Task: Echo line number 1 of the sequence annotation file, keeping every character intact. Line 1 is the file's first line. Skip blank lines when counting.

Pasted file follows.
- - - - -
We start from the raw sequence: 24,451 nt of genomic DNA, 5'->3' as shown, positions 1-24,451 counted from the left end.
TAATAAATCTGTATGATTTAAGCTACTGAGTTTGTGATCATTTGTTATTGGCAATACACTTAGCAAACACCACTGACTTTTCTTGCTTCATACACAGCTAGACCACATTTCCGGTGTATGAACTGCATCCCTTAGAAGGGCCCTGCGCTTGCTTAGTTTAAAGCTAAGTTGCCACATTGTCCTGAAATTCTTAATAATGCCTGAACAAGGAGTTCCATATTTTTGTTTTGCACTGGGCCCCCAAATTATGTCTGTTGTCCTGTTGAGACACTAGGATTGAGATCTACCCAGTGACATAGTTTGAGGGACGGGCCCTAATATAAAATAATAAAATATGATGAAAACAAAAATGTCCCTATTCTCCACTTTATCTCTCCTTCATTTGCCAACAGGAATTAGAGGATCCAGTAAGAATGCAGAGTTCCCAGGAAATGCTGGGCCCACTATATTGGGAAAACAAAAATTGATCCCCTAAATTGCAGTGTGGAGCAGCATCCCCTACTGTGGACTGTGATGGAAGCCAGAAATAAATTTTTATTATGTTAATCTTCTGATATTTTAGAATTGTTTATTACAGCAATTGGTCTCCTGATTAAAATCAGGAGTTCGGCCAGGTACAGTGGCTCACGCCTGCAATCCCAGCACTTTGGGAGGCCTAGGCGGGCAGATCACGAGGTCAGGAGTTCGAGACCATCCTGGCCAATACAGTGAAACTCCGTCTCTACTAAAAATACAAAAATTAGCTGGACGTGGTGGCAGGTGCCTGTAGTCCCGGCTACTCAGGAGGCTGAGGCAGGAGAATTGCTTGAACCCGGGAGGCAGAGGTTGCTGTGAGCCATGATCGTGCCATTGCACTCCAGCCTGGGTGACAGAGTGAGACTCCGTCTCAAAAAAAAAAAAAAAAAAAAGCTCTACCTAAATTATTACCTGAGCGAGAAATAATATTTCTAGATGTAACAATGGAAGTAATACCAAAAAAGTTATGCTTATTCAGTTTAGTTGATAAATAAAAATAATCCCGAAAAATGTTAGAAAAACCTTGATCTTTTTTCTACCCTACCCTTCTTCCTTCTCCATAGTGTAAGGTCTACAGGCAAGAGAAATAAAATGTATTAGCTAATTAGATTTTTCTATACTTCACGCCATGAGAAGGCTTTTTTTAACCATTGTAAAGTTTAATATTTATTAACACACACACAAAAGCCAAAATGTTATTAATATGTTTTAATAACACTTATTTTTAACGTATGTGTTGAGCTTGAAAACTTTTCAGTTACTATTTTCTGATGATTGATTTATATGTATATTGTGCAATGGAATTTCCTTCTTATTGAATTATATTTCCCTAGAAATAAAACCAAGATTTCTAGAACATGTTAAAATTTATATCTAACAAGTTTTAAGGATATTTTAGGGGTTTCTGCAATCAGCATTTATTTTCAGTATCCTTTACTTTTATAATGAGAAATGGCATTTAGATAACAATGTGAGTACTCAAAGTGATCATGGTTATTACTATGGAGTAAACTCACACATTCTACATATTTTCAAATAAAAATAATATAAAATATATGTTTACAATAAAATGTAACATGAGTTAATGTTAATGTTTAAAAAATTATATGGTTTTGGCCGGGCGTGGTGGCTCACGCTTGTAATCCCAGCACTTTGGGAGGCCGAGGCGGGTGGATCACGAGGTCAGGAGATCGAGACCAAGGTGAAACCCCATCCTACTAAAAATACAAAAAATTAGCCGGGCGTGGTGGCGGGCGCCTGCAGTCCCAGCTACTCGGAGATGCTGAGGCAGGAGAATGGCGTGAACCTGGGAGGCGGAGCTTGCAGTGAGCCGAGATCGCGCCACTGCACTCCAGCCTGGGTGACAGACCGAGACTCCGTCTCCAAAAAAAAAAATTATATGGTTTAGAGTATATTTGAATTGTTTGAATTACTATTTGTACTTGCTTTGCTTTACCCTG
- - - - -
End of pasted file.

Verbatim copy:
We start from the raw sequence: 24,451 nt of genomic DNA, 5'->3' as shown, positions 1-24,451 counted from the left end.